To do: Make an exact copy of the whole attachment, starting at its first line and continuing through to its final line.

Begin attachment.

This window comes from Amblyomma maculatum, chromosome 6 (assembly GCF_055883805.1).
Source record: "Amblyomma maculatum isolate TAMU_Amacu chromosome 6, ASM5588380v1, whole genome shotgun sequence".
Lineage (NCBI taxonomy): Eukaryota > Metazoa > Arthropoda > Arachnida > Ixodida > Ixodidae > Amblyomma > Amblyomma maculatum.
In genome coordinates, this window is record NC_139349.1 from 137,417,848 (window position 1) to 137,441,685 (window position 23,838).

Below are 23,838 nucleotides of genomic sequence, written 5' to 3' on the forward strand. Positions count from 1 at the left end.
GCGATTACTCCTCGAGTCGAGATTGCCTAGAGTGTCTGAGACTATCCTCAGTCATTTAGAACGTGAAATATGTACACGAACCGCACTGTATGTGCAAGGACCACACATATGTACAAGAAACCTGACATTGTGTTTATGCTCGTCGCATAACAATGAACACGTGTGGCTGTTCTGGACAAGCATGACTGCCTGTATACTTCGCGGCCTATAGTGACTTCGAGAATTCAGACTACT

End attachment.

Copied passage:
This window comes from Amblyomma maculatum, chromosome 6 (assembly GCF_055883805.1).
Source record: "Amblyomma maculatum isolate TAMU_Amacu chromosome 6, ASM5588380v1, whole genome shotgun sequence".
Lineage (NCBI taxonomy): Eukaryota > Metazoa > Arthropoda > Arachnida > Ixodida > Ixodidae > Amblyomma > Amblyomma maculatum.
In genome coordinates, this window is record NC_139349.1 from 137,417,848 (window position 1) to 137,441,685 (window position 23,838).

Below are 23,838 nucleotides of genomic sequence, written 5' to 3' on the forward strand. Positions count from 1 at the left end.
GCGATTACTCCTCGAGTCGAGATTGCCTAGAGTGTCTGAGACTATCCTCAGTCATTTAGAACGTGAAATATGTACACGAACCGCACTGTATGTGCAAGGACCACACATATGTACAAGAAACCTGACATTGTGTTTATGCTCGTCGCATAACAATGAACACGTGTGGCTGTTCTGGACAAGCATGACTGCCTGTATACTTCGCGGCCTATAGTGACTTCGAGAATTCAGACTACT